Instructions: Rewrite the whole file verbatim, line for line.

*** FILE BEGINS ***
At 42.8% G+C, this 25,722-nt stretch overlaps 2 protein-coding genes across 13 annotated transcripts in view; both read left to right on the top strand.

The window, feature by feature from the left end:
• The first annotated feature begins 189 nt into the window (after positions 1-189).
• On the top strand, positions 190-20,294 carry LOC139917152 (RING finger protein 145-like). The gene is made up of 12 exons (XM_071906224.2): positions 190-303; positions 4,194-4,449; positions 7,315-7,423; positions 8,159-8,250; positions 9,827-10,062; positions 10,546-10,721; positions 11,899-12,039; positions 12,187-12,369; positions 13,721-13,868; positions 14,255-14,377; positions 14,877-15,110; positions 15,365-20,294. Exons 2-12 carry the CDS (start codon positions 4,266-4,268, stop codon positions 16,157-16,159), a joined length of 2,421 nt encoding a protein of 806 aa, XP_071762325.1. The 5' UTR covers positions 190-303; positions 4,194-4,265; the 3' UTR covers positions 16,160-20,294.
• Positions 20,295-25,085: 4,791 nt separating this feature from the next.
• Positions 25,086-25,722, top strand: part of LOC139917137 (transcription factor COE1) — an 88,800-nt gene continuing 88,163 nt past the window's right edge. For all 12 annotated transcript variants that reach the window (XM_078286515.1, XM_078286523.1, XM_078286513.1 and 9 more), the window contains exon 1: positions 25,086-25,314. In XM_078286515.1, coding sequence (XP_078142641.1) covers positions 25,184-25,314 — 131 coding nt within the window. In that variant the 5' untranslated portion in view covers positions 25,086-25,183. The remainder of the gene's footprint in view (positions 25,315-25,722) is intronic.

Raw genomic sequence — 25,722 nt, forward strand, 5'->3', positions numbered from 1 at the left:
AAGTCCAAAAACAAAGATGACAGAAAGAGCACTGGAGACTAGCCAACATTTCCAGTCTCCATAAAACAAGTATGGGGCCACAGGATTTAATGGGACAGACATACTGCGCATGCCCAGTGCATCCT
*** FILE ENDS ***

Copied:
At 42.8% G+C, this 25,722-nt stretch overlaps 2 protein-coding genes across 13 annotated transcripts in view; both read left to right on the top strand.

The window, feature by feature from the left end:
• The first annotated feature begins 189 nt into the window (after positions 1-189).
• On the top strand, positions 190-20,294 carry LOC139917152 (RING finger protein 145-like). The gene is made up of 12 exons (XM_071906224.2): positions 190-303; positions 4,194-4,449; positions 7,315-7,423; positions 8,159-8,250; positions 9,827-10,062; positions 10,546-10,721; positions 11,899-12,039; positions 12,187-12,369; positions 13,721-13,868; positions 14,255-14,377; positions 14,877-15,110; positions 15,365-20,294. Exons 2-12 carry the CDS (start codon positions 4,266-4,268, stop codon positions 16,157-16,159), a joined length of 2,421 nt encoding a protein of 806 aa, XP_071762325.1. The 5' UTR covers positions 190-303; positions 4,194-4,265; the 3' UTR covers positions 16,160-20,294.
• Positions 20,295-25,085: 4,791 nt separating this feature from the next.
• Positions 25,086-25,722, top strand: part of LOC139917137 (transcription factor COE1) — an 88,800-nt gene continuing 88,163 nt past the window's right edge. For all 12 annotated transcript variants that reach the window (XM_078286515.1, XM_078286523.1, XM_078286513.1 and 9 more), the window contains exon 1: positions 25,086-25,314. In XM_078286515.1, coding sequence (XP_078142641.1) covers positions 25,184-25,314 — 131 coding nt within the window. In that variant the 5' untranslated portion in view covers positions 25,086-25,183. The remainder of the gene's footprint in view (positions 25,315-25,722) is intronic.

Raw genomic sequence — 25,722 nt, forward strand, 5'->3', positions numbered from 1 at the left:
AAGTCCAAAAACAAAGATGACAGAAAGAGCACTGGAGACTAGCCAACATTTCCAGTCTCCATAAAACAAGTATGGGGCCACAGGATTTAATGGGACAGACATACTGCGCATGCCCAGTGCATCCT